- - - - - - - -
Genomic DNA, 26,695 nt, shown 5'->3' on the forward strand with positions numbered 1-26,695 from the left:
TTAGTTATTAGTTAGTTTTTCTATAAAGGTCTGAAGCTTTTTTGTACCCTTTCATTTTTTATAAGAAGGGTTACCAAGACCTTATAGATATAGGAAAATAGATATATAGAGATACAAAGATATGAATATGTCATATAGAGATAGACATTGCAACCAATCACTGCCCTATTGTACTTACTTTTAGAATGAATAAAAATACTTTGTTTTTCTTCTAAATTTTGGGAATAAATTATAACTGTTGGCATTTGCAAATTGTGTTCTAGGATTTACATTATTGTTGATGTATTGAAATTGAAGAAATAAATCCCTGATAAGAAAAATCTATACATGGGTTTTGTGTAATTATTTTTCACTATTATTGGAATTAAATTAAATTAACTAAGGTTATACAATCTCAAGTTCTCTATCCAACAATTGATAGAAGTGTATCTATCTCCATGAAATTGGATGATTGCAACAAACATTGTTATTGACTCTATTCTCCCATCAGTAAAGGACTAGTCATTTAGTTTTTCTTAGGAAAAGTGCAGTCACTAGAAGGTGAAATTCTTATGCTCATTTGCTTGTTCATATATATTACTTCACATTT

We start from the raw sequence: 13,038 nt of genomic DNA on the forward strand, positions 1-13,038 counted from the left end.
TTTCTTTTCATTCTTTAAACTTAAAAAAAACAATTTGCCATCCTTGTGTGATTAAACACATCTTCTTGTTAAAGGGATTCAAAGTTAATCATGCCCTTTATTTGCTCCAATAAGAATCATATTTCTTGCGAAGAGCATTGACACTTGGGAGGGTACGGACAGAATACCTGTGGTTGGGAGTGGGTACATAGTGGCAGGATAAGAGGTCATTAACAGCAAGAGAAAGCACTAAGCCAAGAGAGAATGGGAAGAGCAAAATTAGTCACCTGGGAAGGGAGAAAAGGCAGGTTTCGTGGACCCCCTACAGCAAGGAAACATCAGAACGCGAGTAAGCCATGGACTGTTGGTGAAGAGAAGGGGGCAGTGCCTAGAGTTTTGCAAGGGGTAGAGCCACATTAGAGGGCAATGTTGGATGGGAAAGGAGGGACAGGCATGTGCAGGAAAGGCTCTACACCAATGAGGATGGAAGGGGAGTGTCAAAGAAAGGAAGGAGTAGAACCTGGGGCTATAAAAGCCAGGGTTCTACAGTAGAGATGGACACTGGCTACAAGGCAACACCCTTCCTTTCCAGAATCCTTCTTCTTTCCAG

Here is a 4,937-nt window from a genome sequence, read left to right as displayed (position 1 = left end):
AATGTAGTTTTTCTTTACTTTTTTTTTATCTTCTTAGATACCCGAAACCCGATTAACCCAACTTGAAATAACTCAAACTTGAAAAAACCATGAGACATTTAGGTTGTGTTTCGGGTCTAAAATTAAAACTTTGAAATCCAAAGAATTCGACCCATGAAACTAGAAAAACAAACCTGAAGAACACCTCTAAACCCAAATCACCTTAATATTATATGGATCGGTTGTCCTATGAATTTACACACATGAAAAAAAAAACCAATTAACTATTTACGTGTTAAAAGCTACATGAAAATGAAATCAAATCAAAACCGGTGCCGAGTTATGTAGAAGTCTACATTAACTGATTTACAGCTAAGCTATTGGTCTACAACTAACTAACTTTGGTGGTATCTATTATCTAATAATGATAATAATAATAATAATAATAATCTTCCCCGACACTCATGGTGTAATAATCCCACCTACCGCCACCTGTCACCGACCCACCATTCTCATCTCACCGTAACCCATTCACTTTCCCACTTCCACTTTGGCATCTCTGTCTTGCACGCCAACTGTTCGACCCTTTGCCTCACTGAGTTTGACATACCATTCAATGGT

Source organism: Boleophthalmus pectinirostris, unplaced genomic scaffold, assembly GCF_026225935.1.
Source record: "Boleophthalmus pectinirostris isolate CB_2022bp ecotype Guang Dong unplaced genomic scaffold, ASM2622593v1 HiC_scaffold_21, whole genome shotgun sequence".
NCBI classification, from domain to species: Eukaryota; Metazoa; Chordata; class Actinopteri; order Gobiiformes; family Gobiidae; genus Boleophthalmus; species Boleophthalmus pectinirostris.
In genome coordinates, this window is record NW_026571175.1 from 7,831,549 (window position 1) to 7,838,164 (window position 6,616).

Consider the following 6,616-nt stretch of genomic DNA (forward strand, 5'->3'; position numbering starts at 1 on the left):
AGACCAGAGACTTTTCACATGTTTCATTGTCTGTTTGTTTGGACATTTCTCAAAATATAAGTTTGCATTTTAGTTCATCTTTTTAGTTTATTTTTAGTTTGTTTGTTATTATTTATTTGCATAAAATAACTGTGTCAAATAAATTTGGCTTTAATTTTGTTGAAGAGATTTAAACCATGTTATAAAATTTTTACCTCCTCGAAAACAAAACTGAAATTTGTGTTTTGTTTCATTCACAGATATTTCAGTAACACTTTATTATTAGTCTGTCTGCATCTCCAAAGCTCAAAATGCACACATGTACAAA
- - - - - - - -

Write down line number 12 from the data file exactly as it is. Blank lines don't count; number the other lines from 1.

AGACCAGAGACTTTTCACATGTTTCATTGTCTGTTTGTTTGGACATTTCTCAAAATATAAGTTTGCATTTTAGTTCATCTTTTTAGTTTATTTTTAGTTTGTTTGTTATTATTTATTTGCATAAAATAACTGTGTCAAATAAATTTGGCTTTAATTTTGTTGAAGAGATTTAAACCATGTTATAAAATTTTTACCTCCTCGAAAACAAAACTGAAATTTGTGTTTTGTTTCATTCACAGATATTTCAGTAACACTTTATTATTAGTCTGTCTGCATCTCCAAAGCTCAAAATGCACACATGTACAAA